It’s been a while since I’ve shared anything from ThorNews, but this article caught my eye about the fascinating restoration of a 9th century Viking ship discovered in 1874 on the west coast of Norway! It’s great to see history come alive like this, and it’s a really interesting story of archaeology as well as history. Do read the whole article over at ThorNews, it’s pretty cool.

The about 100 foot long Myklebust ship is Norway’s largest Viking ship find.  It was burned with king Audbjørn of the Fjords and his earthly goods around the year 870 AD. Now the ship is being rebuilt and it will be the main attraction of a brand new Viking center.

In 2019, the Sagastad Science and Experience Center opens in Nordfjordeid in Western Norway. The main attraction will be the about 100 foot (30 meters) long and 20 foot (6.5 meters) wide Myklebust Viking ship.

Right now, it is being reconstructed by experienced boat builders down by the fjord in Norfjordeid – right beside the location for the new center. Did you know that it is possible for visitors to watch the ship as it grows?

The fascinating and informative text below is from Sagastad’s homepage:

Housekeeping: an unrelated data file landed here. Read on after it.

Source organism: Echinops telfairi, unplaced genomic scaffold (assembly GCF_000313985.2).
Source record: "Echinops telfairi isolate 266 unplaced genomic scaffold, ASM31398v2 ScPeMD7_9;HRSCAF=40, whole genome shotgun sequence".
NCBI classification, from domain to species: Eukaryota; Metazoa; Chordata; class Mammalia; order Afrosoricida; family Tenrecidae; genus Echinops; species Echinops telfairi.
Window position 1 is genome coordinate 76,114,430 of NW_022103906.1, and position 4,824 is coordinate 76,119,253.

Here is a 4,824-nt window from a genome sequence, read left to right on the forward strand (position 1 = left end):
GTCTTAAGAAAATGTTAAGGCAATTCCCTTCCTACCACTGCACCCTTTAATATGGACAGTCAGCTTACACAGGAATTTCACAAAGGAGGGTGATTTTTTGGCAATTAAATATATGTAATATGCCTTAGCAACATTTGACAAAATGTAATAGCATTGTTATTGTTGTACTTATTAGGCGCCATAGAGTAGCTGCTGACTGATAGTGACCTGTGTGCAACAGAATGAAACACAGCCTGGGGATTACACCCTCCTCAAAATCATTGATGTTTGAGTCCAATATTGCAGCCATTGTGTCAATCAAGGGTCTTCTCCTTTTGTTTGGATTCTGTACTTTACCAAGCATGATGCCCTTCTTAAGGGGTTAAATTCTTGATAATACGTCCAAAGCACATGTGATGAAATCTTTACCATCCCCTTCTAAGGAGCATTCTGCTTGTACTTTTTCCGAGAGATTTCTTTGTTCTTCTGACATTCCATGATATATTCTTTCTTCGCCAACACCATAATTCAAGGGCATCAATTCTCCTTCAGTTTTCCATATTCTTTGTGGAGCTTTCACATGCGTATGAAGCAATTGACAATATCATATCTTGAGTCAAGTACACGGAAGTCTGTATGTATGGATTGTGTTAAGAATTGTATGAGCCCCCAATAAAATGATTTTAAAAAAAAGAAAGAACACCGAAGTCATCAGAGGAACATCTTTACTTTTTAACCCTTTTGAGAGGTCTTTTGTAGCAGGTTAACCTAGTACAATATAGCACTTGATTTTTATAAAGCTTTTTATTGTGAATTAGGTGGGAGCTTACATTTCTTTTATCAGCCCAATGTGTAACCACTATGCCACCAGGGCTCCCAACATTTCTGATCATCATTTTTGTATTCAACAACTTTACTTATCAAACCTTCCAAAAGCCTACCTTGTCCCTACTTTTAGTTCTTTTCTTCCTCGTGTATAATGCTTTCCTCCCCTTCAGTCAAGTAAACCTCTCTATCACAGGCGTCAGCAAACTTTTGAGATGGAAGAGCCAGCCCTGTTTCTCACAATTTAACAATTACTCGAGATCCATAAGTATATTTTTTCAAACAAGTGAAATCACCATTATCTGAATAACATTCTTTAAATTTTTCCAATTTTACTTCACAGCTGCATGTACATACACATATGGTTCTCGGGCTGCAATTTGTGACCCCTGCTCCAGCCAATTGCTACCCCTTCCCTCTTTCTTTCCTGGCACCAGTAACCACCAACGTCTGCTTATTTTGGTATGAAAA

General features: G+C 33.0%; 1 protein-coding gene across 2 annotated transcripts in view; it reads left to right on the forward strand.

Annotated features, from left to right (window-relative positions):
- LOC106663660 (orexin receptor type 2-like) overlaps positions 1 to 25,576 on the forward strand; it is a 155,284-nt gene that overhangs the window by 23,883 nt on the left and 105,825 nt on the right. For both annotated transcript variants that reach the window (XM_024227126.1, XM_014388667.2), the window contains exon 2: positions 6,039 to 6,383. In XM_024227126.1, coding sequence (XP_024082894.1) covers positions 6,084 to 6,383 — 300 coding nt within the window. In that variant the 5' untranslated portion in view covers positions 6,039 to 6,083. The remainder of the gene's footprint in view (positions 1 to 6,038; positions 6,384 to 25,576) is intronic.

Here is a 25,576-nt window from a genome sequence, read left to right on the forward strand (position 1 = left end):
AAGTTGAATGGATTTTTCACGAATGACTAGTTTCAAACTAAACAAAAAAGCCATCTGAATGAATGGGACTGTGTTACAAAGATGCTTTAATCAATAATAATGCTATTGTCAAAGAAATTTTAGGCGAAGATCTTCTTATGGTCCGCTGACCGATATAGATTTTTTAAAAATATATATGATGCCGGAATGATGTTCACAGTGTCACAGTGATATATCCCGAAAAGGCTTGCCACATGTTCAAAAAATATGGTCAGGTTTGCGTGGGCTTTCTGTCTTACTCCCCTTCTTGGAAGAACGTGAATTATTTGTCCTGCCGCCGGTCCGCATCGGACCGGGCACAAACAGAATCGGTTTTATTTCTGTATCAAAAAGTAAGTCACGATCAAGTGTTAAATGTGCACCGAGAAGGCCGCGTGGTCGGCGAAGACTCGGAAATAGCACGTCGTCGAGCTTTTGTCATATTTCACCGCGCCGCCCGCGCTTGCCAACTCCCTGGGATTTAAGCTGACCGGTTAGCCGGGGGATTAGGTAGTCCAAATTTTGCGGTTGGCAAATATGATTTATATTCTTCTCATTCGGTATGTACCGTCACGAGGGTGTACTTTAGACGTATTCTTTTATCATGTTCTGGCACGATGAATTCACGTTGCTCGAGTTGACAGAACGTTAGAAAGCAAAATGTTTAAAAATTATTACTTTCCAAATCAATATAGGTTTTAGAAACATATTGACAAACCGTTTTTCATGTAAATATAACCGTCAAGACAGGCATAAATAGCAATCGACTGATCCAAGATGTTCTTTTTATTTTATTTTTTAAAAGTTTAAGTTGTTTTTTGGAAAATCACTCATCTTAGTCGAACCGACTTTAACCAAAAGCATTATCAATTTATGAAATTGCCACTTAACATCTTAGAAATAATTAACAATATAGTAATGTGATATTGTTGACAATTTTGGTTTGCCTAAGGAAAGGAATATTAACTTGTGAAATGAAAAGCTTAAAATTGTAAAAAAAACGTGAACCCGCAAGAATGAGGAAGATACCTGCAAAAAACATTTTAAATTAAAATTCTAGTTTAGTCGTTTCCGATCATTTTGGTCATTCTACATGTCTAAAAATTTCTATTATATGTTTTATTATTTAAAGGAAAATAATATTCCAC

The Myklebust ship

The large Norwegian ship graves from the Viking age are unique in the global context. The Myklebust ship from Nordfjordeid on the west Norwegian coast is the largest Viking ship that has been found traces of in Norway, with a length of more than a 100 foot.

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Comparison with the Gokstad and Oseberg ships. (Illustration: Sagastad/ Arkikon.no)

The Myklebust ship was excavated from “Rundehågjen” on the Myklebust farm in Nordfjordeid in 1874, several years before Gokstad (1880) and Oseberg (1904). The Myklebust ship differs from the Oseberg and Gokstad ships because the grave was cremated. The ship burning custom was typical for the west Norwegian coast in the 6th and 7th century. The Myklebust grave is both the last and the largest cremation grave we know from the Viking Age.

The layer of coal in the grave can tell us something about the dimensions of the ship. The mound has a diameter of 100 feet and is 13 feet tall, there was also a wide moat all around the mound which was refilled in the 1800s.

Source: The Myklebust Ship – Norway’s Largest Viking Ship Being Rebuilt

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